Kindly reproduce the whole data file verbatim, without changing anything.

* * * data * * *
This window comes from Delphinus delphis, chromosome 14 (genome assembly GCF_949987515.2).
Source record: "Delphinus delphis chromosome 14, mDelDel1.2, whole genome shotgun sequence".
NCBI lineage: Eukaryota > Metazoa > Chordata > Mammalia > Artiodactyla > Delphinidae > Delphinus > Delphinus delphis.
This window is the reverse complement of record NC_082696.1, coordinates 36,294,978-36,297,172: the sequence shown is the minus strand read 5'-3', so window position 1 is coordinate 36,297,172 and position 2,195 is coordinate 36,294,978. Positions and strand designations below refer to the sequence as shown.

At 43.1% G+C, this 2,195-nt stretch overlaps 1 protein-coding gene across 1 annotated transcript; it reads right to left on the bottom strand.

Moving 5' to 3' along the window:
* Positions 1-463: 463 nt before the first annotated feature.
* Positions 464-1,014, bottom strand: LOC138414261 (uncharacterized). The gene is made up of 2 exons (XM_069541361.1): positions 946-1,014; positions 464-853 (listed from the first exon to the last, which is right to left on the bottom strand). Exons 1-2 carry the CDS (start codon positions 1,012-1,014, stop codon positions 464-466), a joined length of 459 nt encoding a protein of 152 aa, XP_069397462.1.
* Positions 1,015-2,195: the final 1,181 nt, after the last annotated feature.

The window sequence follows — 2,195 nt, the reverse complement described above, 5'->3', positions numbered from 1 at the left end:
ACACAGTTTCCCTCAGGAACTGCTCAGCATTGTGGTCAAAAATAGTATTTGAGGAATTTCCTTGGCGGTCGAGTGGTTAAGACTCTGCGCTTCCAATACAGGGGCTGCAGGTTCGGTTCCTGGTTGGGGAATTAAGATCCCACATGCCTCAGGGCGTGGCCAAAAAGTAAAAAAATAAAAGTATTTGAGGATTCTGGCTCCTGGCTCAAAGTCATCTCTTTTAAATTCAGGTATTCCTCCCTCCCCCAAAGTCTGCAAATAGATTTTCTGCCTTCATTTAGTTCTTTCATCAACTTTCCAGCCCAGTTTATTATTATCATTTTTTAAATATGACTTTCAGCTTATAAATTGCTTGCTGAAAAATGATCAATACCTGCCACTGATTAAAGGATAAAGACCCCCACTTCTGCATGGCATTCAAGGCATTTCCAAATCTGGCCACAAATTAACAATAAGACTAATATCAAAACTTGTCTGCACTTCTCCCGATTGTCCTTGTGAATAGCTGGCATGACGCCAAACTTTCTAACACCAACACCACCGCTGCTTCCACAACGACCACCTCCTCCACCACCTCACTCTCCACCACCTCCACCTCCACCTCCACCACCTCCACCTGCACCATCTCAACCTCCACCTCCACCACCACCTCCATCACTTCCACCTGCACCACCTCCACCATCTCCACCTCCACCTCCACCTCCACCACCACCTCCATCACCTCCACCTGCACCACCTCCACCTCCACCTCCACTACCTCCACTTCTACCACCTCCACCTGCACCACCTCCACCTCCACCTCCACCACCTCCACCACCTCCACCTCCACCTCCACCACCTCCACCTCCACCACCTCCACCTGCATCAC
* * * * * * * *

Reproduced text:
This window comes from Delphinus delphis, chromosome 14 (genome assembly GCF_949987515.2).
Source record: "Delphinus delphis chromosome 14, mDelDel1.2, whole genome shotgun sequence".
NCBI lineage: Eukaryota > Metazoa > Chordata > Mammalia > Artiodactyla > Delphinidae > Delphinus > Delphinus delphis.
This window is the reverse complement of record NC_082696.1, coordinates 36,294,978-36,297,172: the sequence shown is the minus strand read 5'-3', so window position 1 is coordinate 36,297,172 and position 2,195 is coordinate 36,294,978. Positions and strand designations below refer to the sequence as shown.

At 43.1% G+C, this 2,195-nt stretch overlaps 1 protein-coding gene across 1 annotated transcript; it reads right to left on the bottom strand.

Moving 5' to 3' along the window:
* Positions 1-463: 463 nt before the first annotated feature.
* Positions 464-1,014, bottom strand: LOC138414261 (uncharacterized). The gene is made up of 2 exons (XM_069541361.1): positions 946-1,014; positions 464-853 (listed from the first exon to the last, which is right to left on the bottom strand). Exons 1-2 carry the CDS (start codon positions 1,012-1,014, stop codon positions 464-466), a joined length of 459 nt encoding a protein of 152 aa, XP_069397462.1.
* Positions 1,015-2,195: the final 1,181 nt, after the last annotated feature.

The window sequence follows — 2,195 nt, the reverse complement described above, 5'->3', positions numbered from 1 at the left end:
ACACAGTTTCCCTCAGGAACTGCTCAGCATTGTGGTCAAAAATAGTATTTGAGGAATTTCCTTGGCGGTCGAGTGGTTAAGACTCTGCGCTTCCAATACAGGGGCTGCAGGTTCGGTTCCTGGTTGGGGAATTAAGATCCCACATGCCTCAGGGCGTGGCCAAAAAGTAAAAAAATAAAAGTATTTGAGGATTCTGGCTCCTGGCTCAAAGTCATCTCTTTTAAATTCAGGTATTCCTCCCTCCCCCAAAGTCTGCAAATAGATTTTCTGCCTTCATTTAGTTCTTTCATCAACTTTCCAGCCCAGTTTATTATTATCATTTTTTAAATATGACTTTCAGCTTATAAATTGCTTGCTGAAAAATGATCAATACCTGCCACTGATTAAAGGATAAAGACCCCCACTTCTGCATGGCATTCAAGGCATTTCCAAATCTGGCCACAAATTAACAATAAGACTAATATCAAAACTTGTCTGCACTTCTCCCGATTGTCCTTGTGAATAGCTGGCATGACGCCAAACTTTCTAACACCAACACCACCGCTGCTTCCACAACGACCACCTCCTCCACCACCTCACTCTCCACCACCTCCACCTCCACCTCCACCACCTCCACCTGCACCATCTCAACCTCCACCTCCACCACCACCTCCATCACTTCCACCTGCACCACCTCCACCATCTCCACCTCCACCTCCACCTCCACCACCACCTCCATCACCTCCACCTGCACCACCTCCACCTCCACCTCCACTACCTCCACTTCTACCACCTCCACCTGCACCACCTCCACCTCCACCTCCACCACCTCCACCACCTCCACCTCCACCTCCACCACCTCCACCTCCACCACCTCCACCTGCATCAC